Habitat and Ecology:This species is found in sandy and rubble areas among coral reefs, including semi-exposed reef flats, lagoons and seaward reefs. It often occurs over areas of mixed sand and rubble subject to mild surge (Myers 1991). Juveniles are found over shallow rubble amongst large bommies or protected open patches on reef crests. Larger adults are often found in pairs over rubble areas, where they move pieces of coral debris with their mouths to search for food.

This species feeds on zoobenthos, including molluscs, echinoderms, polychaetes and crabs (Fischer et al. 1990). The juveniles, which imitate floating leaves or algal fronds, are quite different in their form and colour pattern to the adults, which are highly territorial (Westneat 2001).

Use and Trade [top]

Use and Trade: This species may occasionally be taken for food in local artisanal fisheries. It is collected for the aquarium trade. It is sold for US$ 25 in the USA as an aquarium fish.

Threats [top]

Major Threat(s): There are no known major threats to this species. It is present in the marine aquarium fish trade but the degree of its extraction is not known.

Conservation Actions [top]

Conservation Actions: There are no species-specific conservation measures for this species. However, its distribution includes a number of
Marine Protected Areas within its range. More species-specific information on population trends and harvest levels is needed.

Classifications [top]

9. Marine Neritic -> 9.2. Marine Neritic - Subtidal Rock and Rocky Reefs
9. Marine Neritic -> 9.3. Marine Neritic - Subtidal Loose Rock/pebble/gravel
9. Marine Neritic -> 9.4. Marine Neritic - Subtidal Sandy

In-Place Research, Monitoring and Planning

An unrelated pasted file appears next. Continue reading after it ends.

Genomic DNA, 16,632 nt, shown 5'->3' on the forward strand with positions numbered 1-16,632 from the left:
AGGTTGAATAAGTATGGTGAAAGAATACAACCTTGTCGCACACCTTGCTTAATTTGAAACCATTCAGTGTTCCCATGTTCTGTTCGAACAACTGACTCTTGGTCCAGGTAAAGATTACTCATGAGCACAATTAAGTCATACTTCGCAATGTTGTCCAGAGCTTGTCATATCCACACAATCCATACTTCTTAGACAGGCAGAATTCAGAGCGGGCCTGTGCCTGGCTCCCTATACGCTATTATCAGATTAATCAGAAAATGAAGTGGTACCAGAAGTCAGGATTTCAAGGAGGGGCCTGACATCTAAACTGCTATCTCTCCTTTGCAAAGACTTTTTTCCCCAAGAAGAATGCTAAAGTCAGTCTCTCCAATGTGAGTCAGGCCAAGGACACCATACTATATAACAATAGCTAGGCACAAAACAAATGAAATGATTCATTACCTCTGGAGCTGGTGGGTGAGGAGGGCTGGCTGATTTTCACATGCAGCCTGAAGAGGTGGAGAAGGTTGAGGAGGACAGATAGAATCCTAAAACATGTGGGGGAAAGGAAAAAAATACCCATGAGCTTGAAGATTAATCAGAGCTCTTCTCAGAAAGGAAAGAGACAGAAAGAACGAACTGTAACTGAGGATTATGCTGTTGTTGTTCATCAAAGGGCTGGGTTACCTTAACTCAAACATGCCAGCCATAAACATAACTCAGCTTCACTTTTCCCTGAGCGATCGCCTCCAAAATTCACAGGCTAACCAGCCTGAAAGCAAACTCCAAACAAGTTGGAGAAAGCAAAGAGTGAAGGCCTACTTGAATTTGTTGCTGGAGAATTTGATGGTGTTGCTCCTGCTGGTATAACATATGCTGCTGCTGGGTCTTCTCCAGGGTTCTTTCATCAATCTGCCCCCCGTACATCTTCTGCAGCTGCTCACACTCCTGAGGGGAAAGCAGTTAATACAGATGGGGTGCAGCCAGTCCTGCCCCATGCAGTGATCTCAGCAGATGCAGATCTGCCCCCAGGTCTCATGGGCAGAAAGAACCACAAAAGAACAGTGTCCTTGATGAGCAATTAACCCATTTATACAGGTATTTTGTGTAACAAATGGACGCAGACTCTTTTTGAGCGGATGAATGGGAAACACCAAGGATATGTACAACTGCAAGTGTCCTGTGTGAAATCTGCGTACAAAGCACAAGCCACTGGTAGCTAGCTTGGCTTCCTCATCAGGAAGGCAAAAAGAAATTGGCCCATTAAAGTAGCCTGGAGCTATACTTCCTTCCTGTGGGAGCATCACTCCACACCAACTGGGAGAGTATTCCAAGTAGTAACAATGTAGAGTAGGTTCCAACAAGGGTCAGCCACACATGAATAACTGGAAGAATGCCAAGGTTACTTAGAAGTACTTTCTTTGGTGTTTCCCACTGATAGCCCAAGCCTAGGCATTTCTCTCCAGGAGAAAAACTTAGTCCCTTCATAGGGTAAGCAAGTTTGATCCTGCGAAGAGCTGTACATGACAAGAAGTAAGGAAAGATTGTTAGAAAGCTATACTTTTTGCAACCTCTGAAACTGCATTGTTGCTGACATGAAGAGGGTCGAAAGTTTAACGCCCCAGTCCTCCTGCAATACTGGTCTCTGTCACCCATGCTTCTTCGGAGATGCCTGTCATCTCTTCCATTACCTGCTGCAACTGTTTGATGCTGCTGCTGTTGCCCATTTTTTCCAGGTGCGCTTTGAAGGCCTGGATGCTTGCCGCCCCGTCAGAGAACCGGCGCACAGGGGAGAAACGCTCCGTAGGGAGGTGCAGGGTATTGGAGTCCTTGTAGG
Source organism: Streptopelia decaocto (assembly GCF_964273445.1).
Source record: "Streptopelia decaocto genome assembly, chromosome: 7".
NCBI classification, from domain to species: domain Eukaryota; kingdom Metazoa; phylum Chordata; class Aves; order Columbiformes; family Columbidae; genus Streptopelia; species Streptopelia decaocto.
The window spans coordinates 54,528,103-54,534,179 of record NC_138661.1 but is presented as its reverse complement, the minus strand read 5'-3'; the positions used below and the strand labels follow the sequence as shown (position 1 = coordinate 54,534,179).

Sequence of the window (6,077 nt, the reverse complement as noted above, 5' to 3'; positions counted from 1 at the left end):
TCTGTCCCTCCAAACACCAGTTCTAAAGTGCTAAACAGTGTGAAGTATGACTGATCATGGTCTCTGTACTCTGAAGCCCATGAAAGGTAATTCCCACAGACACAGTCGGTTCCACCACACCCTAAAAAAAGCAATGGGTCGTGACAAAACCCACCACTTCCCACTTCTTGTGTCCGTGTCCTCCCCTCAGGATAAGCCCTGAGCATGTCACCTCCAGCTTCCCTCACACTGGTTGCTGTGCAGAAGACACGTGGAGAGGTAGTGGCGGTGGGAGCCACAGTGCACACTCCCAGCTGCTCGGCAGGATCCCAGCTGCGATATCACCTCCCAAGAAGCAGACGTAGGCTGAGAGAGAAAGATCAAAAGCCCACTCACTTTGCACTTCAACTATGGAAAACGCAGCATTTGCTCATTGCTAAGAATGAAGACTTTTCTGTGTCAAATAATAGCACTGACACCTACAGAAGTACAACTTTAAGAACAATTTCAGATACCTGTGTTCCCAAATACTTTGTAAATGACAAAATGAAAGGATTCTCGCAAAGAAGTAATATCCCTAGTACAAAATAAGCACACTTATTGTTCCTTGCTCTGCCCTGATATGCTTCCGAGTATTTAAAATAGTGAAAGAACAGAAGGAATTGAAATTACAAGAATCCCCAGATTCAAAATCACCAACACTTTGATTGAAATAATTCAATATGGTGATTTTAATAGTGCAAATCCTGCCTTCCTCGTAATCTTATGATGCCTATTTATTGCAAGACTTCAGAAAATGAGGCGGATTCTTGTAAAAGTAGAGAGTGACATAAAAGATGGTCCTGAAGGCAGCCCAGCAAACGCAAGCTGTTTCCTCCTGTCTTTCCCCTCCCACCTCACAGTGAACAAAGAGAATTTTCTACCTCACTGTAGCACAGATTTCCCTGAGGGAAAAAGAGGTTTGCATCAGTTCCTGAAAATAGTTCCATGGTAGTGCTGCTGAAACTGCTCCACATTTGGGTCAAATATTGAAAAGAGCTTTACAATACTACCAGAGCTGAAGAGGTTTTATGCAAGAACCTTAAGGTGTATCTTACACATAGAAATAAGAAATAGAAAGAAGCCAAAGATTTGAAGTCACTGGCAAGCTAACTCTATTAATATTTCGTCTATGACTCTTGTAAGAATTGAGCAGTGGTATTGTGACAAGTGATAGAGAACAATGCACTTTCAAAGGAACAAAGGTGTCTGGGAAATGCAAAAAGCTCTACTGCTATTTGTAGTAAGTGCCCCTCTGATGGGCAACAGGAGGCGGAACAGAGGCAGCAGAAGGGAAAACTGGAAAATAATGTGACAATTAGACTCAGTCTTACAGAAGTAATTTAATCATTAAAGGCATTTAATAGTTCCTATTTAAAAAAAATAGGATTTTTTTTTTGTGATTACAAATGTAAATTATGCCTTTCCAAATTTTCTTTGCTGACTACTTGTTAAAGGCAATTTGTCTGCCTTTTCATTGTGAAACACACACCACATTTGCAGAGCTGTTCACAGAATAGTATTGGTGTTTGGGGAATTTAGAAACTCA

In-Place Land/Water Protection and Management
  Conservation sites identified:Yes, over entire range
In-Place Species Management
In-Place Education
1. Research -> 1.2. Population size, distribution & trends
3. Monitoring -> 3.1. Population trends

♦  Food - human
 Local : ✓ 

♦  Pets/display animals, horticulture
 National : ✓  International : ✓ 

Bibliography [top]

Broad, G. 2003. Fishes of the Philippines. Anvil Publishing, Pasay City.

Dominici-Arosemena, A. and Wolff, M. 2006. Reef fish community structure in the Tropical Eastern Pacific (Panama): living on a relatively stable rocky reef environment. Helgoland Marine Research 60: 287-305.

Fischer, W., Sousa, I., Silva, C., de Freitas, A., Poutiers, J.M., Schneider, W., Borges, T.C., Feral, J.P. and Massinga, A. 1990. Fichas FAO de identificaçao de espécies para actividades de pesca. Guia de campo das espécies comerciais marinhas e de águas salobras de Moçambique. FAO, Rome.

IUCN. 2010. IUCN Red List of Threatened Species (ver. 2010.4). Available at: (Accessed: 27 October 2010).

Lieske, E. and Myers, R.F. 1994. Collins Pocket Guide. Coral reef fishes. Indo-Pacific and Caribbean including the Red Sea. Harper Collins Publishers, New York, USA.

Myers, R.F. 1991. Micronesian reef fishes. Coral Graphics, Barrigada, Guam.

Nguyen, N.T. and Nguyen, V.Q. 2006. Biodiversity and living resources of the coral reef fishes in Vietnam marine waters. Science and Technology Publishing House, Hanoi.

Randall, J.E. 1985. Guide to Hawaiian reef fishes. Harrowood Books, Newtown Square, USA.

Randall, J.E., Allen, G.R. and Steene, R.C. 1990. Fishes of the Great Barrier Reef and Coral Sea. University of Hawaii Press, Honolulu, Hawaii.

Westneat, M.W. 2001. Labridae. Wrasses, hogfishes, razorfishes, corises, tuskfishes. In: K.E. Carpenter and V. Niem (eds), FAO species identification guide for fishery purposes. The living marine resources of the Western Central Pacific, Bony fishes part 4 (Labridae to Latimeridae), pp. 3381-3467. FAO, Rome.

Citation: Pollard, D., Yeeting, B. & Liu, M. 2010. Novaculichthys taeniourus. The IUCN Red List of Threatened Species 2010: e.T187441A8536165. . Downloaded on 21 June 2018.